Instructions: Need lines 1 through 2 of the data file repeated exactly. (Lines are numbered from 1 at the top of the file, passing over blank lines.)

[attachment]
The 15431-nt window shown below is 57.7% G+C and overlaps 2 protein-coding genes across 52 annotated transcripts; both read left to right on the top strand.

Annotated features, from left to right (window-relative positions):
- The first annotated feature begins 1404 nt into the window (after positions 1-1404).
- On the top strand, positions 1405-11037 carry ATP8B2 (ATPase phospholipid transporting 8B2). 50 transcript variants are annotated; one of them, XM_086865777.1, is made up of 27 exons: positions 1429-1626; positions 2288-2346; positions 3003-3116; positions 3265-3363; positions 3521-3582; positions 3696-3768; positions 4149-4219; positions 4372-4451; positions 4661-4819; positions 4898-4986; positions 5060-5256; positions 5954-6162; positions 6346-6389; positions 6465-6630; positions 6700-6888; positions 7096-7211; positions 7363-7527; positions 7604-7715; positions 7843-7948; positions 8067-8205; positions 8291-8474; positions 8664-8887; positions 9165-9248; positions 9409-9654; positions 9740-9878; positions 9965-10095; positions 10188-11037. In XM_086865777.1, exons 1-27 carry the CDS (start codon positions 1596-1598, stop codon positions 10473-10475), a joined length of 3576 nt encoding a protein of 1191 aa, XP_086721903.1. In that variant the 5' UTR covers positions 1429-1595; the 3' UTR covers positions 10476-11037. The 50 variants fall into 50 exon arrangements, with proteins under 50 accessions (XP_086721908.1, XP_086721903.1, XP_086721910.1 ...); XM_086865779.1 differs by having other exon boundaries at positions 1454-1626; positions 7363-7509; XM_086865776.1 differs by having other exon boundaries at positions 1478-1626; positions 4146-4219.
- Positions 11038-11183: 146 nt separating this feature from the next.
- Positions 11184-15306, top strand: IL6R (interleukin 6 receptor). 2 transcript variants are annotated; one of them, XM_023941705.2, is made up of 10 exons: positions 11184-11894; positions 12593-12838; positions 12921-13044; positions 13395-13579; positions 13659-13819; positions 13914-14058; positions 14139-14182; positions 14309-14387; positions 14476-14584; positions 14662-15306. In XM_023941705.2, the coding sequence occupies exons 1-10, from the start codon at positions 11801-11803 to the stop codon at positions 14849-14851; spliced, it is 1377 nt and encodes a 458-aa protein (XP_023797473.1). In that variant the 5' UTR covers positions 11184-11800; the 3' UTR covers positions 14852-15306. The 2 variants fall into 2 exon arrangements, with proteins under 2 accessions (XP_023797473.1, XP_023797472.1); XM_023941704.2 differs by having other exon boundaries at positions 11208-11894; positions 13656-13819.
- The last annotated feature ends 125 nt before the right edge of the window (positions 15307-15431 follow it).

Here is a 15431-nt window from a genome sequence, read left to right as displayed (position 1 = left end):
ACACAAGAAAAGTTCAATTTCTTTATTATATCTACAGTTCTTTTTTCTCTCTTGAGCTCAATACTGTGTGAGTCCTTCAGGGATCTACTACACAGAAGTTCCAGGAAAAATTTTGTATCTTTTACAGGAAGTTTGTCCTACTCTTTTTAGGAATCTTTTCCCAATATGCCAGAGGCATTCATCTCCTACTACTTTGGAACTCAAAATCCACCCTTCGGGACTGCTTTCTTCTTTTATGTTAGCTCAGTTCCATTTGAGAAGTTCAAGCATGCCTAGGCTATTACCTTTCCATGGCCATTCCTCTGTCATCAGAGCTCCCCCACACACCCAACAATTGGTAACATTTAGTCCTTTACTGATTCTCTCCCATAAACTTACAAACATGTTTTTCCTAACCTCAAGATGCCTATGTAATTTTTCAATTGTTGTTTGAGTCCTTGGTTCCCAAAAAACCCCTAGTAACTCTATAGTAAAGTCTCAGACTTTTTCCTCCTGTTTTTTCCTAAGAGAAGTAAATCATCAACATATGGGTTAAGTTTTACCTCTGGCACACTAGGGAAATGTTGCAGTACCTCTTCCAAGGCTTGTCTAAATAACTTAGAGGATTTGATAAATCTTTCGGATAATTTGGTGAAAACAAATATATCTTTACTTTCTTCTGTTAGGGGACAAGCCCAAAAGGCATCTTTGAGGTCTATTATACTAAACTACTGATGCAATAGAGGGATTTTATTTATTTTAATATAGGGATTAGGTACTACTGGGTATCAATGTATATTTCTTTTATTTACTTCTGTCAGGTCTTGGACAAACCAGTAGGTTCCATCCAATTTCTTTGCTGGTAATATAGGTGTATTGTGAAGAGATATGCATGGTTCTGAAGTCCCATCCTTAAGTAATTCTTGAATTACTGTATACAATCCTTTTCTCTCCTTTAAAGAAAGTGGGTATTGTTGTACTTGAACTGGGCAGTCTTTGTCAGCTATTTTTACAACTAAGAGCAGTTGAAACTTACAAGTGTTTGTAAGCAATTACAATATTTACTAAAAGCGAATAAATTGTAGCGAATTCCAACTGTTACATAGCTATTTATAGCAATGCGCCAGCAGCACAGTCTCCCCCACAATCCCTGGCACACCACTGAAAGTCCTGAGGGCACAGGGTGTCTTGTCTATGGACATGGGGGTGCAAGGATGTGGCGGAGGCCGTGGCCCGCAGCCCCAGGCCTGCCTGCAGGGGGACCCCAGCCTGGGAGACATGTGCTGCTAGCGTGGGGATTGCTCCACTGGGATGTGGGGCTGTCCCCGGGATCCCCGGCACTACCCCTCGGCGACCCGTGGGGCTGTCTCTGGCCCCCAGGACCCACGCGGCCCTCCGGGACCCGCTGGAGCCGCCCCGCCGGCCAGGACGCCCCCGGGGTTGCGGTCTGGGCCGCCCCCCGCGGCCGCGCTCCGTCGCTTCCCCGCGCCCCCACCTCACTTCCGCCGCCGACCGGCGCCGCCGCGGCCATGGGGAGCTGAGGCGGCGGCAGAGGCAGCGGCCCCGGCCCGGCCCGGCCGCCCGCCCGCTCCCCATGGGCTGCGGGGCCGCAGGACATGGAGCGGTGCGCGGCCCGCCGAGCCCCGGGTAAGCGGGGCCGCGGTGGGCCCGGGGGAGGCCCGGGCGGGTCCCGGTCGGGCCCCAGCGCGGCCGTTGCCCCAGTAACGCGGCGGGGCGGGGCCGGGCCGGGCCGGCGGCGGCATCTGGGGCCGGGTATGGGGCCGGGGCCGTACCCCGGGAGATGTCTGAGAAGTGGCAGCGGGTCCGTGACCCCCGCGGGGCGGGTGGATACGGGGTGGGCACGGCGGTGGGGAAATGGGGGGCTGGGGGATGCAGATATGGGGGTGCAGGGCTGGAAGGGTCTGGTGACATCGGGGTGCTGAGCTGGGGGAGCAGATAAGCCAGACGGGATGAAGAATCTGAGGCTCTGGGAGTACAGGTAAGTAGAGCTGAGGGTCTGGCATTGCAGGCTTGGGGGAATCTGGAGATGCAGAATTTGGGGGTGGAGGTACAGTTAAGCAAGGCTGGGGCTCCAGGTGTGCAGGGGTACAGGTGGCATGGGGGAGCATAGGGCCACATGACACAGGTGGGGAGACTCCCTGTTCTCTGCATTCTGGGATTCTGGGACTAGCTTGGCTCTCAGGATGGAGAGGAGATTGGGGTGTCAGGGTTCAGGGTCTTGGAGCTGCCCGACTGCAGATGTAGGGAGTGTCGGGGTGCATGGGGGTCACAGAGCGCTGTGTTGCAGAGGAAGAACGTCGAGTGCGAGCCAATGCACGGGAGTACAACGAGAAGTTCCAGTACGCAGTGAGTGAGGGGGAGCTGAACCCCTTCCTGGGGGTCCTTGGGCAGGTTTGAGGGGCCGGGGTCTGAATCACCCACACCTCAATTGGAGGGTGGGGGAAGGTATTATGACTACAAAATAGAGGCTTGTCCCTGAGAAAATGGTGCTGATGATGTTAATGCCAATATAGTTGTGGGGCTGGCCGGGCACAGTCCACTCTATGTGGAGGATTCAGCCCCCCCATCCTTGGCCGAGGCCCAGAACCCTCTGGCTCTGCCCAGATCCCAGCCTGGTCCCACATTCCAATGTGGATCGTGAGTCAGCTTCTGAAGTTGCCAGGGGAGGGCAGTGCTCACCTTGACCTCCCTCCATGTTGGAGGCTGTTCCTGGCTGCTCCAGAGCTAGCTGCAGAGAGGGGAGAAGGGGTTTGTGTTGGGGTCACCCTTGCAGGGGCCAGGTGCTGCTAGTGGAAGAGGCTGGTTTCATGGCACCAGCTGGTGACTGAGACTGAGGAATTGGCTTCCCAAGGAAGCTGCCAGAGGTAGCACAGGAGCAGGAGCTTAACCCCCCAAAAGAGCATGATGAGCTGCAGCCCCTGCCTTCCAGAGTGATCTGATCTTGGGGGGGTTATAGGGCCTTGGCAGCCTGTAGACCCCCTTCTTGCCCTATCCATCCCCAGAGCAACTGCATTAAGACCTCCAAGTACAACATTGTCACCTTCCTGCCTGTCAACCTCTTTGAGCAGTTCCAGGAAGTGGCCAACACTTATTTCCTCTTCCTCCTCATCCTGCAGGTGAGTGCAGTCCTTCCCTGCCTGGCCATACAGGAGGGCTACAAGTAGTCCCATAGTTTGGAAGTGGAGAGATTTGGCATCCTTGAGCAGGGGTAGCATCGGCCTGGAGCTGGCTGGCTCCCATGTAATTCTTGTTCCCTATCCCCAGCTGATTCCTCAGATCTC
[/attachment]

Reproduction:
The 15431-nt window shown below is 57.7% G+C and overlaps 2 protein-coding genes across 52 annotated transcripts; both read left to right on the top strand.

Annotated features, from left to right (window-relative positions):